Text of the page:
Holy Fuck's Brian Borcherdt and Graham Walsh are searching for the perfect analogy for their recording process."Whenever we finished or embarked on a new record, we'd have these conversations about where we wanted to go," says Walsh, the band's keyboardist and effects player. "Then we'd step inside this crazy forest, mess around, and not really know what was going on."Taking a sip from his beer, de facto ringleader and multi-instrumentalist Borcherdt agrees. "You re-emerge kind of cut up and bruised and mauled by a wild animal somehow," he says. "We've gone back and forth through that same patch of woods enough times now that we know it better, and I think that's what people are going to hear."
With Congrats, the first Holy Fuck album in six years, the Canadian experimental electronica group benefitted from a luxury they didn't have while recording their last release, 2010's Latin: time. To hear the outfit's core duo tell it, the gap between albums allowed them to grow independently as musicians, then bring that experience back to the band.For Borcherdt, that meant playing in a half-dozen side-projects (slowed down Alvin and the Chipmunks anyone?), chief amongst them Dusted, his more lyrically-focussed three-piece with wife Anna Edwards. Walsh, for his part, has become the go-to engineer and producer for a variety of Canadian indie rock and punk acts, including METZ, Viet Cong, and Wintersleep.Their new album is the band's most streamlined effort to date, benefitting from Borcherdt's strengthened songwriting ability, Walsh's accumulated hours behind the boards, and a collective decision to record in a proper studio for the first time. Without dialing back on the ferocity they've become known for—Matt "Punchy" McQuaid's krauty bass riffs and Matt Schulz's cavernous drums, for instance, sound larger than ever on the opening one-two blitz of "Chimes Broken" and "Tom Tom"—they've also embraced moments of real warmth. "House of Glass" throbs with disintegrated bursts of noise, but it also features harmonic funk grooves unlike anything the group's done before. "Neon Dad" could be shoegaze, with Borcherdt's hushed vocals and Explosions in the Sky-like guitar work.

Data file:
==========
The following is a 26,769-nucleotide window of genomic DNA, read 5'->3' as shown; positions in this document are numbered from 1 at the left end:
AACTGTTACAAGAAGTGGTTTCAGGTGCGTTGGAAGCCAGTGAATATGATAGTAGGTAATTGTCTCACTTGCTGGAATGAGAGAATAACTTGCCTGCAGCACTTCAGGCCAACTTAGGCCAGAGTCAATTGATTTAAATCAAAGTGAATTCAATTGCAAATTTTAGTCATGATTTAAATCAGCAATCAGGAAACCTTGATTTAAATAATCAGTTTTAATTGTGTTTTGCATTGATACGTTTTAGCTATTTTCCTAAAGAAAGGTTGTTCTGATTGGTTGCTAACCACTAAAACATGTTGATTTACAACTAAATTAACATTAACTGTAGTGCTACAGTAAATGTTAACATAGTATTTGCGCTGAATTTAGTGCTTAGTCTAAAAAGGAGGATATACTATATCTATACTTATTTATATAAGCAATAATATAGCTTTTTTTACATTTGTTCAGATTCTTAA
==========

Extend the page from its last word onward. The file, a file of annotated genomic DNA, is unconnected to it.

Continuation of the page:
"The previous records were made in such a way that we never really had time to split," says Borcherdt. "We existed based on a certain momentum keeping us on the road, keeping us together. For this record, we consciously took a break."Perhaps owing to a number personal changes and geographical upheavals within the band, Walsh describes that break another way: "Life tore us apart." Within the past six years, three out of four members have become fathers, and the group has split between three cities: Halifax, New York, and Toronto. For Congrats, moreover, they've parted ways with tastemaking UK indie Young Turks, and signed with Los Angeles-based label Innovative Leisure.These non-Canadian labels make sense when you consider the group has always felt like outsiders in their home country's music scene. When they first formed in Yarmouth, Nova Scotia in 2004, their ramshackle DIY approach to creating electronic music set them apart from their indie rock contemporaries, who used traditional instruments and straightforward song structures. "As music fans we always gravitated to some of the weirder kids in the classroom, so to speak," explains Borcherdt, name-checking Ontario acts like Constantines, Peaches, and Manitoba (today better known as Caribou).Despite a Pitchfork review of their 2006 self-titled debut album suggesting that the group ought to "consider some rehearsal before their next recording date," their electrifying live shows earned them fans around the globe, as well as invitations to play at festivals like Glastonbury, Lollapalooza, and SXSW. While they weren't the only band in the mid-2000s using pawnshop-sourced analog equipment, like Casio keyboards or 35mm film synchronizers, Holy Fuck's gear choices feel remarkably prescient today.